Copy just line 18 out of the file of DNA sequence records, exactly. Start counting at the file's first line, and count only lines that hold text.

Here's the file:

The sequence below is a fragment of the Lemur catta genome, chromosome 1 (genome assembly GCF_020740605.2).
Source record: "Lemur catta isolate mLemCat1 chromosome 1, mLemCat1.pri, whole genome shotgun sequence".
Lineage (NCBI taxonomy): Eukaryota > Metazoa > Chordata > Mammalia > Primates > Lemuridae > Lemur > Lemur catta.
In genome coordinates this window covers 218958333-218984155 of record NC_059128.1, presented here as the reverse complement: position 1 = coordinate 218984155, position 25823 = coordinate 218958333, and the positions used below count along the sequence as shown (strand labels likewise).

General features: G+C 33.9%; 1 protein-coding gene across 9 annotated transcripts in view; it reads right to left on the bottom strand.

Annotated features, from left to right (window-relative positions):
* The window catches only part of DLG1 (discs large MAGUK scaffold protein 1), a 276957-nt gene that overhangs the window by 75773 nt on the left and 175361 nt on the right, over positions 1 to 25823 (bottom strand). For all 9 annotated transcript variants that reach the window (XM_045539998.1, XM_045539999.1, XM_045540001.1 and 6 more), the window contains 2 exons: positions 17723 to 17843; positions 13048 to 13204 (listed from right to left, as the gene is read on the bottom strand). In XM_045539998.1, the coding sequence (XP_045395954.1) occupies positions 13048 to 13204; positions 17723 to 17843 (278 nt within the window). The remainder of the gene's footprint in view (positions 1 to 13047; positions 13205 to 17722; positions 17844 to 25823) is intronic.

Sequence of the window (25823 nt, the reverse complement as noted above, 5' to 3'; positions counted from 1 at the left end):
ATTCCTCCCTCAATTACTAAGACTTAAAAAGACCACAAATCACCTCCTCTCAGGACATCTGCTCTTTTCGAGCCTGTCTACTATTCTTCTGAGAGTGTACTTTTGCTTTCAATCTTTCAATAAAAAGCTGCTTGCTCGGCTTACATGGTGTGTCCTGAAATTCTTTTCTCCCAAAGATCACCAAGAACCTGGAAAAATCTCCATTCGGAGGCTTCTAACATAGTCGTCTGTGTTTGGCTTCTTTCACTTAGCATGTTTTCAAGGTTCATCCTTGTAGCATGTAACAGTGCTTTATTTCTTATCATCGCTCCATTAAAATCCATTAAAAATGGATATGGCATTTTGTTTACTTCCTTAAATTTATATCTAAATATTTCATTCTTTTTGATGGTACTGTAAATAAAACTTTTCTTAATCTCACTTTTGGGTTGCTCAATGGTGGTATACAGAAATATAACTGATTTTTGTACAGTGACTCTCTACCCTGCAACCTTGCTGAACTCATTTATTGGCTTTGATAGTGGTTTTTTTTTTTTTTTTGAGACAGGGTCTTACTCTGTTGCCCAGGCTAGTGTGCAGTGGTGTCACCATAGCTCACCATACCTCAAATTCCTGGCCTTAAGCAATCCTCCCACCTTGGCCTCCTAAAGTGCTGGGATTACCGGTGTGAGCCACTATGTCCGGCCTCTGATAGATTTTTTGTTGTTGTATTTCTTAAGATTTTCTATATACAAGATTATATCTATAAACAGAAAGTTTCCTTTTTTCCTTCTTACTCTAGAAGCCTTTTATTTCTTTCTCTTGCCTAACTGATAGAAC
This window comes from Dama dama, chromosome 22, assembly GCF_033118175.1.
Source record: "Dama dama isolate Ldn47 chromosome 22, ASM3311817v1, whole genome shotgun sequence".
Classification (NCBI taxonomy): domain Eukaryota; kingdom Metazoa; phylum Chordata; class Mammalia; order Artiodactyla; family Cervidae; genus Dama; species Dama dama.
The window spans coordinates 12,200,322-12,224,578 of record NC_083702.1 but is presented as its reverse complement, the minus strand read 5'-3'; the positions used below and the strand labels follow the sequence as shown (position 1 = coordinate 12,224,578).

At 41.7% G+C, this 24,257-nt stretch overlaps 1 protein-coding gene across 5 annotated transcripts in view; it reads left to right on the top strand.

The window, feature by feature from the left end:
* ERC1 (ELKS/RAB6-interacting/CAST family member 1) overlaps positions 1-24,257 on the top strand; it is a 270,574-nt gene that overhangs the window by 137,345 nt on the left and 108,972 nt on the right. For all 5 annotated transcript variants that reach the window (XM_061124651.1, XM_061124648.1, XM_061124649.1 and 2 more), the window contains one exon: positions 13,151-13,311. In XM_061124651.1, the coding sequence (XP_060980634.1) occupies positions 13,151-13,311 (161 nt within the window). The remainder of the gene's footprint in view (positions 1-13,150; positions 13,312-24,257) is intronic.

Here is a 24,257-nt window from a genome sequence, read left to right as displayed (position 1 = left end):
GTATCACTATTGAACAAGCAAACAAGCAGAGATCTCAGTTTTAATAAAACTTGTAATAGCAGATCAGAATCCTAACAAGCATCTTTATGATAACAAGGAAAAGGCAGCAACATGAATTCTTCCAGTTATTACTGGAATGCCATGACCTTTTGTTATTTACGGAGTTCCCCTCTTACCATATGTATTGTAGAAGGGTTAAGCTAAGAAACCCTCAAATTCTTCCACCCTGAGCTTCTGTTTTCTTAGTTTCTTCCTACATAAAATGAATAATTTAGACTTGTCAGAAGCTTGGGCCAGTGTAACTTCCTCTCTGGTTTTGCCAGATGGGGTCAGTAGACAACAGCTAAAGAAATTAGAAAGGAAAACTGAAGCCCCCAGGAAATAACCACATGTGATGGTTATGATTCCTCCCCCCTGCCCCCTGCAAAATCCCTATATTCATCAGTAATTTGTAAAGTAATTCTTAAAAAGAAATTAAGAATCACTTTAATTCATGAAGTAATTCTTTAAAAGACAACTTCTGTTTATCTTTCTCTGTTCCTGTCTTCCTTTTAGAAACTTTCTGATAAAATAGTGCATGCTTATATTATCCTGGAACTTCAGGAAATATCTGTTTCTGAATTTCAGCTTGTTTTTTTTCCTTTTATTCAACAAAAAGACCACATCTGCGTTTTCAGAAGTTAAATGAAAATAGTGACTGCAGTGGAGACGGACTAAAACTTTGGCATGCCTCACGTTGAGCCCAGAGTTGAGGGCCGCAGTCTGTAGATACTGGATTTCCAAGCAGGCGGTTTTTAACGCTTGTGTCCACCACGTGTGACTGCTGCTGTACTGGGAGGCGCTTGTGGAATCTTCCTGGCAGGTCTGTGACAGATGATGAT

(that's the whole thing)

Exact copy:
GTATCACTATTGAACAAGCAAACAAGCAGAGATCTCAGTTTTAATAAAACTTGTAATAGCAGATCAGAATCCTAACAAGCATCTTTATGATAACAAGGAAAAGGCAGCAACATGAATTCTTCCAGTTATTACTGGAATGCCATGACCTTTTGTTATTTACGGAGTTCCCCTCTTACCATATGTATTGTAGAAGGGTTAAGCTAAGAAACCCTCAAATTCTTCCACCCTGAGCTTCTGTTTTCTTAGTTTCTTCCTACATAAAATGAATAATTTAGACTTGTCAGAAGCTTGGGCCAGTGTAACTTCCTCTCTGGTTTTGCCAGATGGGGTCAGTAGACAACAGCTAAAGAAATTAGAAAGGAAAACTGAAGCCCCCAGGAAATAACCACATGTGATGGTTATGATTCCTCCCCCCTGCCCCCTGCAAAATCCCTATATTCATCAGTAATTTGTAAAGTAATTCTTAAAAAGAAATTAAGAATCACTTTAATTCATGAAGTAATTCTTTAAAAGACAACTTCTGTTTATCTTTCTCTGTTCCTGTCTTCCTTTTAGAAACTTTCTGATAAAATAGTGCATGCTTATATTATCCTGGAACTTCAGGAAATATCTGTTTCTGAATTTCAGCTTGTTTTTTTTCCTTTTATTCAACAAAAAGACCACATCTGCGTTTTCAGAAGTTAAATGAAAATAGTGACTGCAGTGGAGACGGACTAAAACTTTGGCATGCCTCACGTTGAGCCCAGAGTTGAGGGCCGCAGTCTGTAGATACTGGATTTCCAAGCAGGCGGTTTTTAACGCTTGTGTCCACCACGTGTGACTGCTGCTGTACTGGGAGGCGCTTGTGGAATCTTCCTGGCAGGTCTGTGACAGATGATGAT